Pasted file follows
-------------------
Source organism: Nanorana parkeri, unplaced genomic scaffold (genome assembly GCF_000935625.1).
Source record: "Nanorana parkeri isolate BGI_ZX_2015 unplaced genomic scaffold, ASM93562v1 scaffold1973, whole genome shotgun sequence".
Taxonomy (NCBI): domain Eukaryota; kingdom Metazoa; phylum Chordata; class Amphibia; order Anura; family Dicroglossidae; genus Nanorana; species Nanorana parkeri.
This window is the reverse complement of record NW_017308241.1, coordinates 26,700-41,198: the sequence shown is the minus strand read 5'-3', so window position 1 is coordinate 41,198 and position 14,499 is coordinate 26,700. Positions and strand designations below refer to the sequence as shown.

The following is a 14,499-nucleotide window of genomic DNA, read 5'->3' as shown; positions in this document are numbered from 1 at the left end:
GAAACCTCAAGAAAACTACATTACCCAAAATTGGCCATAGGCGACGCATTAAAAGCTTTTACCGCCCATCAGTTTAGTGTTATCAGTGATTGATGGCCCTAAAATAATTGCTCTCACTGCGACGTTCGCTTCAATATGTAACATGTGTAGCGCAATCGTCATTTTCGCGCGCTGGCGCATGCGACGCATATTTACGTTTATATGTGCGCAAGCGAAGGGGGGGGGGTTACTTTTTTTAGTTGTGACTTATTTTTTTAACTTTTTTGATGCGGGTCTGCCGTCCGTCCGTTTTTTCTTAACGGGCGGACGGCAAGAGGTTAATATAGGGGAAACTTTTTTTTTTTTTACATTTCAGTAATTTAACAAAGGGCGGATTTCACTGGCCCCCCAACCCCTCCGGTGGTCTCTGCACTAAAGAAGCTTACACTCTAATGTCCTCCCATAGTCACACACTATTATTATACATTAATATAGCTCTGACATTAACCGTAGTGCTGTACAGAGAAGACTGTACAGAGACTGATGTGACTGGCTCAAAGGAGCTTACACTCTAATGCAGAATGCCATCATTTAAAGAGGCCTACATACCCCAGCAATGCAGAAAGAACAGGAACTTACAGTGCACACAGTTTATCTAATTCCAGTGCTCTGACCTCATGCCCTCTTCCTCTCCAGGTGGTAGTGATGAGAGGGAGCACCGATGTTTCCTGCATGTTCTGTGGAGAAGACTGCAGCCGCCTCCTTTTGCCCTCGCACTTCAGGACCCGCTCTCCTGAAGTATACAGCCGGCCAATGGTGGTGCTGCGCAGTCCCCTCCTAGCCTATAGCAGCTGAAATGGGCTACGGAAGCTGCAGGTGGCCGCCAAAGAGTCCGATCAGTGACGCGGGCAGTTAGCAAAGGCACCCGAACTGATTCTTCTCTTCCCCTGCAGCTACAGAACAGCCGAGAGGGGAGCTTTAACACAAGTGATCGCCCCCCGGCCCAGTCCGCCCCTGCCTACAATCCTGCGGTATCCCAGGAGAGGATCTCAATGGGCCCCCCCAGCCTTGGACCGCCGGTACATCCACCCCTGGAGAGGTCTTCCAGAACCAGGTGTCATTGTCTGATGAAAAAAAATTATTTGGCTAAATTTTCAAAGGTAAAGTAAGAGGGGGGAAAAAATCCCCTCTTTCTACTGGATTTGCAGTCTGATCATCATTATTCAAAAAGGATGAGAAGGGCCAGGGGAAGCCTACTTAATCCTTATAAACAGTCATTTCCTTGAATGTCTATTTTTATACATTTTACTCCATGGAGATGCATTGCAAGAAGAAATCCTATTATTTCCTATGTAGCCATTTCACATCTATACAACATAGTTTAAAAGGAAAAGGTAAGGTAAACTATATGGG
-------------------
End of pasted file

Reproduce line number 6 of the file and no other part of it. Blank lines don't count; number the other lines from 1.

GAAACCTCAAGAAAACTACATTACCCAAAATTGGCCATAGGCGACGCATTAAAAGCTTTTACCGCCCATCAGTTTAGTGTTATCAGTGATTGATGGCCCTAAAATAATTGCTCTCACTGCGACGTTCGCTTCAATATGTAACATGTGTAGCGCAATCGTCATTTTCGCGCGCTGGCGCATGCGACGCATATTTACGTTTATATGTGCGCAAGCGAAGGGGGGGGGGTTACTTTTTTTAGTTGTGACTTATTTTTTTAACTTTTTTGATGCGGGTCTGCCGTCCGTCCGTTTTTTCTTAACGGGCGGACGGCAAGAGGTTAATATAGGGGAAACTTTTTTTTTTTTTACATTTCAGTAATTTAACAAAGGGCGGATTTCACTGGCCCCCCAACCCCTCCGGTGGTCTCTGCACTAAAGAAGCTTACACTCTAATGTCCTCCCATAGTCACACACTATTATTATACATTAATATAGCTCTGACATTAACCGTAGTGCTGTACAGAGAAGACTGTACAGAGACTGATGTGACTGGCTCAAAGGAGCTTACACTCTAATGCAGAATGCCATCATTTAAAGAGGCCTACATACCCCAGCAATGCAGAAAGAACAGGAACTTACAGTGCACACAGTTTATCTAATTCCAGTGCTCTGACCTCATGCCCTCTTCCTCTCCAGGTGGTAGTGATGAGAGGGAGCACCGATGTTTCCTGCATGTTCTGTGGAGAAGACTGCAGCCGCCTCCTTTTGCCCTCGCACTTCAGGACCCGCTCTCCTGAAGTATACAGCCGGCCAATGGTGGTGCTGCGCAGTCCCCTCCTAGCCTATAGCAGCTGAAATGGGCTACGGAAGCTGCAGGTGGCCGCCAAAGAGTCCGATCAGTGACGCGGGCAGTTAGCAAAGGCACCCGAACTGATTCTTCTCTTCCCCTGCAGCTACAGAACAGCCGAGAGGGGAGCTTTAACACAAGTGATCGCCCCCCGGCCCAGTCCGCCCCTGCCTACAATCCTGCGGTATCCCAGGAGAGGATCTCAATGGGCCCCCCCAGCCTTGGACCGCCGGTACATCCACCCCTGGAGAGGTCTTCCAGAACCAGGTGTCATTGTCTGATGAAAAAAAATTATTTGGCTAAATTTTCAAAGGTAAAGTAAGAGGGGGGAAAAAATCCCCTCTTTCTACTGGATTTGCAGTCTGATCATCATTATTCAAAAAGGATGAGAAGGGCCAGGGGAAGCCTACTTAATCCTTATAAACAGTCATTTCCTTGAATGTCTATTTTTATACATTTTACTCCATGGAGATGCATTGCAAGAAGAAATCCTATTATTTCCTATGTAGCCATTTCACATCTATACAACATAGTTTAAAAGGAAAAGGTAAGGTAAACTATATGGG